Most of us have heard of, or experienced Pilates before, but our understandings of what Pilates actually is and what is involved in Pilates classes is quite varied from person to person. A lot depends on what we are hoping to achieve from Pilates, the instructor of the class and location of the class (is it in a gym, private class, healthcare centre etc).
The idea of this article is to give you an idea of what you can expect in my Pilates class, and also will give those of you who already attend the thoughts behind what I do in my Pilates classes.
Do you get knee pain when you run?
Chances it could be down to patellofemoral pain syndrome, more commonly known as “runner’s knee” (however don’t just assume it’s this), but what actually is ‘runner’s knee’ and more importantly what can we do about it?
A common phrase I hear from clients is that they have previously been told they “have one leg that is longer than the other”. Naturally this may make us think that we have two legs of different lengths, which can be quite worrying. In a lot of cases though the legs are not actually different sizes, there are factors in the body which makes the appearance of ‘one leg longer’.
Leg length difference can cause a number of symptoms amongst clients I see: lower back pain, knee pain, hip/groin pain, shoulder pain are just a few examples.
In this article we are going to look into why many of us do appear to have ‘one leg longer’. We will look at what this means and what you can do about it.
One of the biggest reasons people start Pilates is to help some sort of injury or pain. Whether it’s lower back pain, hip pain or shoulder pain, Pilates is often recommended (keep in mind that this is not the only benefit Pilates has though)
Sometimes though things do not go as we have planned. I often get a number of people who see me either in my Pilates classes or my Therapy studio, who have tried Pilates, but has found it causes them more pain than they had before!
In this article we are going to look at reasons why this might happen, and what you can do if it does.
Back pain is one of the main reasons I see people attending Therapy sessions and/or Pilates classes with me.
When you suffer with back pain it can be difficult to know what to do. It is worth knowing that although pain in the back maybe one of the symptoms we suffer, there can be different types of back pain.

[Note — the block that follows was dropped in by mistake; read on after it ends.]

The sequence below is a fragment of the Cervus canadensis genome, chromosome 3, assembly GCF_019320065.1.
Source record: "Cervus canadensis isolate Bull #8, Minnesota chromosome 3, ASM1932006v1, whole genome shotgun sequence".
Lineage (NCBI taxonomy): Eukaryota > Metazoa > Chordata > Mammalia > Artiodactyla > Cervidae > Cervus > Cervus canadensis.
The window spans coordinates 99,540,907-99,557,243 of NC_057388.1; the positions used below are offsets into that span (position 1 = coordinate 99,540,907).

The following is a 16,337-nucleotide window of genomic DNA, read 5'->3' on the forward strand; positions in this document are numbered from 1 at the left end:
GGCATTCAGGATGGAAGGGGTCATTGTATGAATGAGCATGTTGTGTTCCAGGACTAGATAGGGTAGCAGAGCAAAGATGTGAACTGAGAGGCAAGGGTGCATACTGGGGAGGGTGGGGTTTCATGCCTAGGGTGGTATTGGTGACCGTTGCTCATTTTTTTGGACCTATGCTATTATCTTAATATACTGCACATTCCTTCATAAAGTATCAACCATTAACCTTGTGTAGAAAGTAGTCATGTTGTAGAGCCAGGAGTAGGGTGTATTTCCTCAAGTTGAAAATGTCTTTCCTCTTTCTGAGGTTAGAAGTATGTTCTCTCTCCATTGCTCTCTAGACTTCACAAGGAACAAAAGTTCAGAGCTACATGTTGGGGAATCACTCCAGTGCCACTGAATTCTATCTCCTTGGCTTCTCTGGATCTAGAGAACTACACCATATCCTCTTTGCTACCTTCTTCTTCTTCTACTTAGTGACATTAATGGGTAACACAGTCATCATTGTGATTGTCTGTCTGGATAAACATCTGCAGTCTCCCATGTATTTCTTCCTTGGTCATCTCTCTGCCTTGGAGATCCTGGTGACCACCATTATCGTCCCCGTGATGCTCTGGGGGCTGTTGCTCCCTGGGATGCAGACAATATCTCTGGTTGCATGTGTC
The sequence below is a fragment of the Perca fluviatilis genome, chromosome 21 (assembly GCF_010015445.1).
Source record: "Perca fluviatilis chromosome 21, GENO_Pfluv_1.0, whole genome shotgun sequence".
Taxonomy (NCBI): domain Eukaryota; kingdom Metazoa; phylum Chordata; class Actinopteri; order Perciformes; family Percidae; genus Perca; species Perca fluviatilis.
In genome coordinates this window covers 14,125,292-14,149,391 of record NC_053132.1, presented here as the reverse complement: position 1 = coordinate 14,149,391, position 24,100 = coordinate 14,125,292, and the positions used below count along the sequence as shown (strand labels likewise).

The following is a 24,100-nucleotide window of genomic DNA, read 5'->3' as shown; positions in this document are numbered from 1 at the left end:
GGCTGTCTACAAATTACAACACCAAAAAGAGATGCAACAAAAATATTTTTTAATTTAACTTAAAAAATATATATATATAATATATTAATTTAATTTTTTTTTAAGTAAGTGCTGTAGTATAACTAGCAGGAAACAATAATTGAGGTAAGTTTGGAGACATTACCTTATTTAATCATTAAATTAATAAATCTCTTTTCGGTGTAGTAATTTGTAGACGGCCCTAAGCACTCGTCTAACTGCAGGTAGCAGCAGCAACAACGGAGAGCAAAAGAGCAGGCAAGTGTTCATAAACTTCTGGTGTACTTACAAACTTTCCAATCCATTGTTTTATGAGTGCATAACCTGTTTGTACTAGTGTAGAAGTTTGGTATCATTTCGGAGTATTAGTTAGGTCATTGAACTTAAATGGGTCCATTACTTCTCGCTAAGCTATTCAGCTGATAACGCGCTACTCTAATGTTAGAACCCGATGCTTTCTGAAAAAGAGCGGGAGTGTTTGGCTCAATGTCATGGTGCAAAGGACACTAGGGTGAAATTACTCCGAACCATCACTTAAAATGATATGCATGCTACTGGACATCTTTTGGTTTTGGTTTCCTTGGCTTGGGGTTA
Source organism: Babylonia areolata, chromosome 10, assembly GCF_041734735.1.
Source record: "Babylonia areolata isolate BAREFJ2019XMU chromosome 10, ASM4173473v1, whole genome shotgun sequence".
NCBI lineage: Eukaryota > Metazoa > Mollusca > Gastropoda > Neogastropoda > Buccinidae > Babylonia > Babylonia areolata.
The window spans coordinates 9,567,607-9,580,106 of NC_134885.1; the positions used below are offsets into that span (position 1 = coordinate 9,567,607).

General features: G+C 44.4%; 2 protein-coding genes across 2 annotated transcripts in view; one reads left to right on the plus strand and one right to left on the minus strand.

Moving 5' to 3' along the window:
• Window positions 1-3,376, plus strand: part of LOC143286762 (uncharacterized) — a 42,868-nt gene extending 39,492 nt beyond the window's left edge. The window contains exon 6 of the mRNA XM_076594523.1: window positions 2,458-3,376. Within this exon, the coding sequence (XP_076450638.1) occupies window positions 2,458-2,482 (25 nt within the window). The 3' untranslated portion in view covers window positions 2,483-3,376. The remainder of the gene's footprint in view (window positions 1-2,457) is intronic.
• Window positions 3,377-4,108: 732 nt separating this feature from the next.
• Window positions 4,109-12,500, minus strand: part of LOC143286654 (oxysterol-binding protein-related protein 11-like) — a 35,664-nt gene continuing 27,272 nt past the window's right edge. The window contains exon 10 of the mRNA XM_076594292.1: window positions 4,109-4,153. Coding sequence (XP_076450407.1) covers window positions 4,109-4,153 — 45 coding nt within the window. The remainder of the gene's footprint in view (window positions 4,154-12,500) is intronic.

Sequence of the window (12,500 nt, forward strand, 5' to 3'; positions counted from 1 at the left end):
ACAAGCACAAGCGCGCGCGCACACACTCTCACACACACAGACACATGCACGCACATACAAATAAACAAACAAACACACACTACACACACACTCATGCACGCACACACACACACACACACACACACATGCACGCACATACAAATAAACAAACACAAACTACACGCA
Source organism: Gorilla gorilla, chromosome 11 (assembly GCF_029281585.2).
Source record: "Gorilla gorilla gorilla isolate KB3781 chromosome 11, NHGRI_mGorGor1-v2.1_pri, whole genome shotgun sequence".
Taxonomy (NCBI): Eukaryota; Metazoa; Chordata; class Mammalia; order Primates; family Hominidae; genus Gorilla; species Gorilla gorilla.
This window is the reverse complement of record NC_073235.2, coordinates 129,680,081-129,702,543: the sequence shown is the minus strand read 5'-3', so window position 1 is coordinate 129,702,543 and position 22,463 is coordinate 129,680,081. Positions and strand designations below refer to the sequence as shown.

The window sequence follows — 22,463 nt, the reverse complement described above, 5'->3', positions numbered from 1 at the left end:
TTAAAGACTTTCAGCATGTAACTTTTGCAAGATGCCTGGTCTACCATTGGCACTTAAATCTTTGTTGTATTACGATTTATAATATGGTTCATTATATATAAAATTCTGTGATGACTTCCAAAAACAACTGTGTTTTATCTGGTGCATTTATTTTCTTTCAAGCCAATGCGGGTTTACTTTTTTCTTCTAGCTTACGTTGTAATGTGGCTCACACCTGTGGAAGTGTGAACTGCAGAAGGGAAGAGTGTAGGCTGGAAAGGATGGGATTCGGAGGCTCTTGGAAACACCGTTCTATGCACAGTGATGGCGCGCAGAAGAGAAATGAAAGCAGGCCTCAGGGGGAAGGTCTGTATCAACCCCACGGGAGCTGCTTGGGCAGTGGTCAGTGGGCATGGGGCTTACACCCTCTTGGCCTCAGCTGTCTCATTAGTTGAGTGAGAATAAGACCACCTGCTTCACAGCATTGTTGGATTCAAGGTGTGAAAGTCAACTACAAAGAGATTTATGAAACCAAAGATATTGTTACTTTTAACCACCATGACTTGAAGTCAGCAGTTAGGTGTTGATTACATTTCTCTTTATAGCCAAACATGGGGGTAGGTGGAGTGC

In this article we are going to have a look at a few of them.
After being a Therapist and a Pilates instructor for a number of years, one thing I have noticed is our need and want to get better from injury or pain... quickly!
No one likes suffering with pain or injury and it’s natural to want to get rid of it as quick as possible but unfortunately there are not many types of Therapy that can “fix” us instantly with that pain or injury not returning.
In this article we are going to look at ways we can help boost and improve our Therapy.
After many years working as a Therapist, Pilates Instructor and Fitness Instructor, one thing I have noticed is that most of us don’t spend enough time trying helping prevent injury. I don’t just mean injury on the sports picture or in the gym, I’m also talking about preventing injury through every day activities, back pain from sitting in the office to long, the dull shoulder ache we have been doing our best to pretend isn’t there.. You get the picture.
Normally we only seek help once it’s a bit too late, when the injury has occurred or when we can’t ignore that dull ache anymore.
One thing I have learnt since being a Manual Therapist & Pilates instructor is that problem is not always where the pain is.
In this article I am going to be looking at how shoulder pain could be caused by your glutes. Although this may sound a little bit odd to begin with, by the end I hope you will be able to see that it is quite straight forward and entirely possible for your glute’s to cause shoulder pain.
In our second article in our series of "Pilates.. Are we actually doing it right" we are looking at understanding our core. In our first article we looked at "Alignment & understanding neutral". If you missed it you can find it here Pilates.. Are we doing it right part 1.
Understanding the core. If I'm honest the biggest reason people attend Therapy sessions and/or attend my Specialist Pilates classes is because of some sort of back pain. One of aims they want to achieve is to improve their "core strength" in the hope that this will improve their back pain. Whilst important there are a few more things we need to consider.
Pilates Instructor & Therapist, helping you understand why we do what we do!